restricted access The Rage of Caliban: Disabling Bodies in Modernist Aesthetics
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The Rage of Caliban:
Disabling Bodies in Modernist Aesthetics

My objections to the music of Wagner are physiological.

Friedrich Nietzsche1

Among the recent “turns” in cultural theory (linguistic, spatial, narrative, transnational, affective), the recent turn toward the aesthetic may seem more of a retreat than an advance. What could be more antithetical to critique than the pursuit of universalizing standards of beauty, detachment, and autonomy?2 The difference in what Michael Kelly calls the recent “hunger for aesthetics” is an outgrowth of these other turns such that criteria of aesthetic appreciation must now be situated as a discourse, within specific communities, produced in geo-political spaces, against the backdrop of institutional purposes and validation.3 Disability studies, as one such cultural turn, occupies a particularly important role in this context, since it makes visible the various and variable bodies around which aesthetic discourse revolves.4 Yet classical aesthetics is often seen as a rejection of embodied response, a “flight from corporeal existence,” as Terry Eagleton says.5 What begins as sensory pleasure derived from and lodged within the body ends in a triumph over bodily contingency. How might the body be reinstated to the aesthetic, not as that reflected in the mirror of art, but as the constitutive fact of the aesthetic itself?

The claim of disinterestedness central to autonomous art presents a problem for disability studies, since it attempts to legitimate judgments of taste by removing the body that makes such responses possible, or more precisely, by diverting bodily [End Page 609] responses onto objective forms. Eagleton describes this diversion in terms of Lacan’s mirror stage. Just as the infant discovers a “plenitude lacking in its own body” in his mirror image, so the observer faced with a beautiful form “discovers in it a unity and harmony which are in fact the effect of the free play of its own faculties.”6 The mirror-stage of recognition occurs when the viewer projects onto the object subjective potentialities heretofore invisible or repressed. Judgments of taste are always framed by social attitudes and cultural contexts that become the mirror into which the subject looks. Such values create forms of cultural capital in the reinforcement of class privilege—and ability—and thus restrict competing views of beauty, sensory satisfaction, and human variety. An aesthetic of disinterestedness is never far from a formalist desire to project the work of art as a cordon sanitaire against bodily difference and corporeal mutability.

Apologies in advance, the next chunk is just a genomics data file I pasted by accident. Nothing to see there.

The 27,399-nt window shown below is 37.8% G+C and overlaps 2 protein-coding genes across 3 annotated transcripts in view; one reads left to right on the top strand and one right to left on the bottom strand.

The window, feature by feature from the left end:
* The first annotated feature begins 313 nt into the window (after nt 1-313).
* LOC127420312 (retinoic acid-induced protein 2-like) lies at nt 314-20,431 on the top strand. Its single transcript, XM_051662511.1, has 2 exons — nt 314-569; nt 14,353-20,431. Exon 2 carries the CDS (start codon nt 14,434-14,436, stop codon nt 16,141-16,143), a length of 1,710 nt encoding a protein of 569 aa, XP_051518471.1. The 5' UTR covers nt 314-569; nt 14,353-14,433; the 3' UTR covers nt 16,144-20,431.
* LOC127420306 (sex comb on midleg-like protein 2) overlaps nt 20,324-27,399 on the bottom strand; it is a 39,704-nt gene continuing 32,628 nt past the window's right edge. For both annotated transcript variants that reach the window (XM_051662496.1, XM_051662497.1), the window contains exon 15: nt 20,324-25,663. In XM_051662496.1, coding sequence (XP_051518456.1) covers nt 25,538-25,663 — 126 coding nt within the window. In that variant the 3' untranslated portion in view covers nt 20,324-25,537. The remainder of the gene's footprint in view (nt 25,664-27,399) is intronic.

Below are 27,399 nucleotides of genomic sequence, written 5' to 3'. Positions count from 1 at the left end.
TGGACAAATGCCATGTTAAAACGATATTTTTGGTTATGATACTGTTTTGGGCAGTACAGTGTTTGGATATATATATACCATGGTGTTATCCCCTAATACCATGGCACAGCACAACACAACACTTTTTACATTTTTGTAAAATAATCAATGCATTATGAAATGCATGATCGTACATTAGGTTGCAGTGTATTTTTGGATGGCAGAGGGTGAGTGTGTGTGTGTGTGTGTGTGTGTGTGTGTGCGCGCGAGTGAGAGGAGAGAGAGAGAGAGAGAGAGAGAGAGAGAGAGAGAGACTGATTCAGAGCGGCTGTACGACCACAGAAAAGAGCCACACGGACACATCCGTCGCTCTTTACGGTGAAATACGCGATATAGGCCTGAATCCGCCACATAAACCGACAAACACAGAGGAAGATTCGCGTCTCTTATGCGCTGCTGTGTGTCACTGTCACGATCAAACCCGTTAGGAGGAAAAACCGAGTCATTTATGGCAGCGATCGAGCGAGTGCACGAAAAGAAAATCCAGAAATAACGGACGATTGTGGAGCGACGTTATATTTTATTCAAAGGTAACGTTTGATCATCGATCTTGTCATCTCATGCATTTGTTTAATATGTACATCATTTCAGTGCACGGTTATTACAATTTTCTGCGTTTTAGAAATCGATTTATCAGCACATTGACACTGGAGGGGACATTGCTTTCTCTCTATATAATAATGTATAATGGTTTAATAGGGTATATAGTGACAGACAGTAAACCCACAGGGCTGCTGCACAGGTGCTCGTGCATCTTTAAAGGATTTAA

What happens when the aesthetic object stages its own act of mirroring—when a painting represents the absent body as its principle subject? This is what happens in Velázquez’s 1656 painting, Las Meninas (see figure 1). In this work, as I will develop it later, the artist’s subject is missing. The artist looks out from his canvas not at the King and Queen of Spain, his putative subjects, but at us, the present viewers of the canvas upon which he works and whose surface is hidden from us. The centerpiece of this canvas—the one upon which we gaze—is the Spanish Infanta who occupies the central position, flanked by two court dwarfs to her left, a contrast, perhaps, to her youthful perfection. As I will point out with reference to several modernist works inspired by this painting, the figures at the margins of classical representation are often foundational for those at the center.

I want to extend Velázquez’s canvas into later works that reframe its problematics of representation around problematic identities. My examples include Oscar Wilde’s, “The Birthday of the Infanta” (1891) and Alexander Zemlinsky’s opera, Der Zwerg (The Dwarf) (1922), works that condense several strands of modernism around the representation of non-traditional bodies. Wilde’s story has been read as an attack on aestheticism’s cultivation of surface beauty; the “ugly dwarf” belies a noble soul, while the beautiful Infanta reveals a superficial glamor. Zemlinsky’s opera, based on Wilde’s story, foregrounds the short-statured body as the site of sight, the protagonist discovering his otherness in a mirror, a moment of recognition that frames both his embodied and (perhaps) sexual difference. As a musical composition that...


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